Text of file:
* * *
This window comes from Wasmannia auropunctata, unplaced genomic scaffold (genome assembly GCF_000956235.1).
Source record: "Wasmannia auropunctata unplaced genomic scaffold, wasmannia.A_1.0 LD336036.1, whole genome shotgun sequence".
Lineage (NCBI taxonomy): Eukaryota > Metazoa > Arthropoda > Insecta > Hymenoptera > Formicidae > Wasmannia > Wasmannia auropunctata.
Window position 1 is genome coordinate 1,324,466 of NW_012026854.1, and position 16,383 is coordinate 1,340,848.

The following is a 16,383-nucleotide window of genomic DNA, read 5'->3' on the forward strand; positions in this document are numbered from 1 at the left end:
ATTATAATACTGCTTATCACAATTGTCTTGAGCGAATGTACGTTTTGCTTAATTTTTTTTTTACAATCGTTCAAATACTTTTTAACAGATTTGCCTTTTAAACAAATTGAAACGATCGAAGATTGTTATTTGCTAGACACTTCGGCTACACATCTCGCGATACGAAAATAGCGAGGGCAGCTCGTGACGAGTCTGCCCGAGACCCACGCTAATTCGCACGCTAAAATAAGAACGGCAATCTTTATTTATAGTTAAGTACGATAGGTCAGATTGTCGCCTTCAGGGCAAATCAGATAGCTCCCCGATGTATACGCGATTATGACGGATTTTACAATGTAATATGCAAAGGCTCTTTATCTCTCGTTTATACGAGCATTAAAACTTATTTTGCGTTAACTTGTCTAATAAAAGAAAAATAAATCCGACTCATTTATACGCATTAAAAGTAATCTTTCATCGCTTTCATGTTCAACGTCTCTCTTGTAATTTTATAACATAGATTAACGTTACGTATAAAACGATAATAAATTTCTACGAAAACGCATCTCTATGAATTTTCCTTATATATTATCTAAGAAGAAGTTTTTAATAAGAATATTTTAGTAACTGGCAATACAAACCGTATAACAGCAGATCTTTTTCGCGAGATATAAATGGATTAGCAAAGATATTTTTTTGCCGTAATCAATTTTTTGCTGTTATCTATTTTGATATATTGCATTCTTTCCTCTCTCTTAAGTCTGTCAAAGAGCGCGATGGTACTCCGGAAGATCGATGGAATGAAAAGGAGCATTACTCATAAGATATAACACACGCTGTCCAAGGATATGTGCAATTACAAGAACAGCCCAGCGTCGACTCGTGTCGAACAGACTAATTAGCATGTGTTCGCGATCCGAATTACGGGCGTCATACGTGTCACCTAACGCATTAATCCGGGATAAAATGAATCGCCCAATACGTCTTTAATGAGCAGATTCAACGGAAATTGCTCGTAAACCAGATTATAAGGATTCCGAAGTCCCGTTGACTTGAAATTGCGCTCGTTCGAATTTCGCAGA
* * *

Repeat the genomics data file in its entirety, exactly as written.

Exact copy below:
This window comes from Wasmannia auropunctata, unplaced genomic scaffold (genome assembly GCF_000956235.1).
Source record: "Wasmannia auropunctata unplaced genomic scaffold, wasmannia.A_1.0 LD336036.1, whole genome shotgun sequence".
Lineage (NCBI taxonomy): Eukaryota > Metazoa > Arthropoda > Insecta > Hymenoptera > Formicidae > Wasmannia > Wasmannia auropunctata.
Window position 1 is genome coordinate 1,324,466 of NW_012026854.1, and position 16,383 is coordinate 1,340,848.

The following is a 16,383-nucleotide window of genomic DNA, read 5'->3' on the forward strand; positions in this document are numbered from 1 at the left end:
ATTATAATACTGCTTATCACAATTGTCTTGAGCGAATGTACGTTTTGCTTAATTTTTTTTTTACAATCGTTCAAATACTTTTTAACAGATTTGCCTTTTAAACAAATTGAAACGATCGAAGATTGTTATTTGCTAGACACTTCGGCTACACATCTCGCGATACGAAAATAGCGAGGGCAGCTCGTGACGAGTCTGCCCGAGACCCACGCTAATTCGCACGCTAAAATAAGAACGGCAATCTTTATTTATAGTTAAGTACGATAGGTCAGATTGTCGCCTTCAGGGCAAATCAGATAGCTCCCCGATGTATACGCGATTATGACGGATTTTACAATGTAATATGCAAAGGCTCTTTATCTCTCGTTTATACGAGCATTAAAACTTATTTTGCGTTAACTTGTCTAATAAAAGAAAAATAAATCCGACTCATTTATACGCATTAAAAGTAATCTTTCATCGCTTTCATGTTCAACGTCTCTCTTGTAATTTTATAACATAGATTAACGTTACGTATAAAACGATAATAAATTTCTACGAAAACGCATCTCTATGAATTTTCCTTATATATTATCTAAGAAGAAGTTTTTAATAAGAATATTTTAGTAACTGGCAATACAAACCGTATAACAGCAGATCTTTTTCGCGAGATATAAATGGATTAGCAAAGATATTTTTTTGCCGTAATCAATTTTTTGCTGTTATCTATTTTGATATATTGCATTCTTTCCTCTCTCTTAAGTCTGTCAAAGAGCGCGATGGTACTCCGGAAGATCGATGGAATGAAAAGGAGCATTACTCATAAGATATAACACACGCTGTCCAAGGATATGTGCAATTACAAGAACAGCCCAGCGTCGACTCGTGTCGAACAGACTAATTAGCATGTGTTCGCGATCCGAATTACGGGCGTCATACGTGTCACCTAACGCATTAATCCGGGATAAAATGAATCGCCCAATACGTCTTTAATGAGCAGATTCAACGGAAATTGCTCGTAAACCAGATTATAAGGATTCCGAAGTCCCGTTGACTTGAAATTGCGCTCGTTCGAATTTCGCAGA